Come With Me to the Sea…

Someone I greatly respect as an artist and storyteller once said he considered plagiarism to be the sincerest form of flattery and that it didn’t bother him because unlike the thief, he could always create more. On the other hand this very artist suffered from those that would steal his thunder and wanted to share the rarified sky and clouds with those whose feet walked above their own uninspired heads. The fact is that they were counterfeits and that the truth lay in his belief that he could always ‘create more’. It is the creativity itself that is the gift, not the individual piece.

I bring this up because one of the interesting features of sharing your writing online, whether it is a blog or at a site like Pan Historia, is this electronic act of trust. I’m putting it out there, assuming no one will take it. Of course it seems to be hubris to think anyone would, but it’s always a risk, however seemingly bizarre.

There was once a writer at Pan who was fairly good. I invited her to create a collaborative novel in order to help the site grow a community of writers beyond the standard historical or fan-based fiction. She created a whole fantasy world for her writers and I was pretty impressed. Then one day she decided to pull the plug on it because she decided she wanted to be a published author and someone might steal her material. The shock, at the time, was profound for me.

First I was very surprised that she considered the possibility of theft quite seriously, and the second that after months of working with other writers she would yank the framework from the tapestry they had built together out from under them. This being the early days of Pan it was simple enough to make sure it didn’t happen again through policies adopted, but I have never quite forgot it. It had an impact on me because I share my work all the time. I cast it out to the universe with each key stroke. I have no manuscripts lying under the bed, gathering dust, that I jealously guard.

Almost every single word I write is, in actual fact, published. Some may languish unseen in forums so old and dusty that the page never receives a call from a casual mouse click, or may have even disappeared from pixelated virtual reality all together, but every character of it has been shared. In all that unmitigated personal hubris (the assumption that anyone else would care to read it) I have never had cause to worry that anyone else was lifting it and trying to make it their own. If it came to a day when I wanted to see my words become ink upon a page – well I can write more.

Words flow outwards to the sea.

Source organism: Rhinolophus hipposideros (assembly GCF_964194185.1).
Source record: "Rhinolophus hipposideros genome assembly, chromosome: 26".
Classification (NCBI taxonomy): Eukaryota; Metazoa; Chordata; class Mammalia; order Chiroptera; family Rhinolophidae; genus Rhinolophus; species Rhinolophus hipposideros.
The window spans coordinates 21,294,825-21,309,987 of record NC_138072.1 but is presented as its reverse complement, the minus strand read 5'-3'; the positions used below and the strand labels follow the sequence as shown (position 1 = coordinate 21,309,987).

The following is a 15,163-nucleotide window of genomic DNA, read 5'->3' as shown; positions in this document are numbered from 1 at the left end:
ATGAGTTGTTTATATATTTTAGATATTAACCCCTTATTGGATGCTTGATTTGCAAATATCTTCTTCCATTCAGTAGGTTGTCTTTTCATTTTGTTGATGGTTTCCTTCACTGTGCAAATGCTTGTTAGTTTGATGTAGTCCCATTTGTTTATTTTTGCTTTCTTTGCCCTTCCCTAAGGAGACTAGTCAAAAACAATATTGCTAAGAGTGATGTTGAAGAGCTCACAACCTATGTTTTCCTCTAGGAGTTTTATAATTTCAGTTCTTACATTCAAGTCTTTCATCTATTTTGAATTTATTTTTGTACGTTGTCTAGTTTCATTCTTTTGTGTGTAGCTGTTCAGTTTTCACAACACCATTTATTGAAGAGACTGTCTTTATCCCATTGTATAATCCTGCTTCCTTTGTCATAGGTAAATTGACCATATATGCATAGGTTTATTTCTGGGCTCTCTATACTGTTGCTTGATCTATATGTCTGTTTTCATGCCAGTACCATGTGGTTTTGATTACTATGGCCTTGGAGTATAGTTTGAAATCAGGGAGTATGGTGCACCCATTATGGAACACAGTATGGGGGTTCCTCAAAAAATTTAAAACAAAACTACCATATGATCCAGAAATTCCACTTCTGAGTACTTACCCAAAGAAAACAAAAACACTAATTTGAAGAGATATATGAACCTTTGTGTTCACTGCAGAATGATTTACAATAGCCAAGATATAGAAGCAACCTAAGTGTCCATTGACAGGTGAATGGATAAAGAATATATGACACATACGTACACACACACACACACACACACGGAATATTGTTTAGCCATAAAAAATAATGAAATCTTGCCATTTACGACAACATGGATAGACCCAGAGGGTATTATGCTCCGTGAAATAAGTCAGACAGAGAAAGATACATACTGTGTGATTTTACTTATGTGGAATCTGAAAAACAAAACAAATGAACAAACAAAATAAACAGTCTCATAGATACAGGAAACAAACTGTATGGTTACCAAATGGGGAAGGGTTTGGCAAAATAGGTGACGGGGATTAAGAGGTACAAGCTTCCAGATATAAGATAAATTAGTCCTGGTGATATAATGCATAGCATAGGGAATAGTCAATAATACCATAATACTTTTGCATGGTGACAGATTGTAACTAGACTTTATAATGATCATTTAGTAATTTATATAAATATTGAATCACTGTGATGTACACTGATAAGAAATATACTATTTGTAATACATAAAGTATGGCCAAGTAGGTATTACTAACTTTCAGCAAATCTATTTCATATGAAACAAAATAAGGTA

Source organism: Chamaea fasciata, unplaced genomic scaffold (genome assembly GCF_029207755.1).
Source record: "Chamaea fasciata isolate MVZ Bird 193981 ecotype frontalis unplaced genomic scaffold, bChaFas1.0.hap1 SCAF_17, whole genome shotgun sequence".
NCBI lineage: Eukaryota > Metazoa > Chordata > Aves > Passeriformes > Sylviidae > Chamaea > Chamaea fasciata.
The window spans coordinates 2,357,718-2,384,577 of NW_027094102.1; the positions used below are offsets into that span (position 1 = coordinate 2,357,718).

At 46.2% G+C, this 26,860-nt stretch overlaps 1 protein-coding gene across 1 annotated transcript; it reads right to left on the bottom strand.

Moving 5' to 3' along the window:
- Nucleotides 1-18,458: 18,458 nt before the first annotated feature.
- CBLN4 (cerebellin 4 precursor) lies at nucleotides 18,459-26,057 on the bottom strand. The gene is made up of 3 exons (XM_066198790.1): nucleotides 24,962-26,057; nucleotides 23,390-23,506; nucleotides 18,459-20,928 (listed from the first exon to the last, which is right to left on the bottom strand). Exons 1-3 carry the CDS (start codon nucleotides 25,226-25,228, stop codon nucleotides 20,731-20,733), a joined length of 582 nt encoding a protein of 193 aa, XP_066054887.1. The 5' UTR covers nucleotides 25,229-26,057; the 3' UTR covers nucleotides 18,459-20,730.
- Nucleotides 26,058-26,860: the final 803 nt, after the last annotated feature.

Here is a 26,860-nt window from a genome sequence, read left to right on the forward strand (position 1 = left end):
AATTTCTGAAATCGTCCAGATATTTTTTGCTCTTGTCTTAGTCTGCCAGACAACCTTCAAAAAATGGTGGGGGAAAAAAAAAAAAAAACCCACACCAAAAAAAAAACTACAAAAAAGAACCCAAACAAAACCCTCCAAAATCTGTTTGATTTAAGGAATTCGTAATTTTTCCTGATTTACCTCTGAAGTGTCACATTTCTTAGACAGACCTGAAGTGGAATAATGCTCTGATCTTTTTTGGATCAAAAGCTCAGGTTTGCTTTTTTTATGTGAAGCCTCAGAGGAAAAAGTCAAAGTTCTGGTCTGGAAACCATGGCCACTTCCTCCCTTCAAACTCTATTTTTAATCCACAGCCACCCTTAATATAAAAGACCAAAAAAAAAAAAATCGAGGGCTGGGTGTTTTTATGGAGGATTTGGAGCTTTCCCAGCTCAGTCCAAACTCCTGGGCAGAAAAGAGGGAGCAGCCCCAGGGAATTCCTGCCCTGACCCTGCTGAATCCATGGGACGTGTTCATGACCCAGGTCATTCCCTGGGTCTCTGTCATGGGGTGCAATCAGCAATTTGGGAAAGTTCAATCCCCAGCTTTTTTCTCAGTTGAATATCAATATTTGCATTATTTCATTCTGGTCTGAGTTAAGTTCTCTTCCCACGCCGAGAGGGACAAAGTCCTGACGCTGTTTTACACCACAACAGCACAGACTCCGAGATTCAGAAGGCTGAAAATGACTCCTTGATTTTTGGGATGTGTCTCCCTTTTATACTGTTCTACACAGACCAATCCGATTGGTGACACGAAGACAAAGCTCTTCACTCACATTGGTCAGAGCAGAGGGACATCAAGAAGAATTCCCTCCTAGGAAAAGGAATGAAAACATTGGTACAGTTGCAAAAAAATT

I don’t believe they should be dammed or ideas and creativity grows stagnant. You may only be a small creek, and it may only run with quick cold water after the spring thaw, but don’t impede it, and don’t consider it so precious that it grows thick and turgid with algae until it dries up completely and not even a lonely frog can find a home.

And if once those flowing words reach that great swollen ocean to mingle with all the waters of the world so that you fear that you will lose them, remember words are timeless. Who knows what shore they will one day cast up on to inspire again?

Let creativity leave and breathe. What do they say? If you love a thing… let it go.


About panhistoria

writer, online community creator, and artist View all posts by panhistoria

5 responses to “Come With Me to the Sea…

  • Sasha

    When I was studing writing methods at a local University, when the professor was asked questions about plagiarism…. He simply said much of what you tried to convey… “There is nothing new under the sun.” Rarely is there a thought or phrase written that is completely virginal, astonishing and revolutionary.

  • Polenth

    I agree it’s wrong to take back your bits of a collectively created story. It isn’t fair on anyone involved. But I can’t agree with the conclusion that any form of holding back stories is a problem. I don’t feel less creative when I keep a story back and try to sell it. I see the business side separately from the writing.

    • panhistoria

      I agree with you. I think I what I was talking about was holding back on one’s output in a fearful or overly possessive way, letting yourself get constipated. Naturally I will not share my novel until it’s ready – and that might include time spent looking for a good publisher. The example that I gave comes to mind because I have yet to see published fiction by this writer – and it’s many years later. In your case I see your creativity flowing all the time.

      • Polenth

        Thanks for saying so!

        Yep, I do agree some writers get too clingy about stuff. I’m sure we all know a few who never seem to finish anything, for whatever reason.

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